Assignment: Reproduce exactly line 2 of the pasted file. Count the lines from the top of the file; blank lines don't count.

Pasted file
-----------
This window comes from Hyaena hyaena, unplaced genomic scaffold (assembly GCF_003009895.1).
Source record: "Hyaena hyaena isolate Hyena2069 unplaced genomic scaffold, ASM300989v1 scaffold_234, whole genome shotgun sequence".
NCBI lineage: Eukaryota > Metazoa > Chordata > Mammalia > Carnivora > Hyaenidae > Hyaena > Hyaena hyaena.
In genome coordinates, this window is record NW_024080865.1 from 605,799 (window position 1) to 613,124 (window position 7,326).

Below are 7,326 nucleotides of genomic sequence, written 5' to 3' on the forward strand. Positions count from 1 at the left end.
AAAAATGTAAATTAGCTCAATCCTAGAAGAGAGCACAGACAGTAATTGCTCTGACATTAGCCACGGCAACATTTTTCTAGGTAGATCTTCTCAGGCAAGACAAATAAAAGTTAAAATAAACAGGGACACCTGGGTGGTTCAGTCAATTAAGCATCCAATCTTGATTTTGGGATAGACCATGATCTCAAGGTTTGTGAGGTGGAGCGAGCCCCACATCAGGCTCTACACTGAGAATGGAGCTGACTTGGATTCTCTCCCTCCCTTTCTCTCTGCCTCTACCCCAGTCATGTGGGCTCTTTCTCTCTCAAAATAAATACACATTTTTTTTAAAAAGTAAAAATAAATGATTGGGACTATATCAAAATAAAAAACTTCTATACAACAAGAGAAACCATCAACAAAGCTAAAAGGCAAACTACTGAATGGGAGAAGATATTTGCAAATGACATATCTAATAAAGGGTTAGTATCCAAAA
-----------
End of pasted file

Source record: "Hyaena hyaena isolate Hyena2069 unplaced genomic scaffold, ASM300989v1 scaffold_234, whole genome shotgun sequence".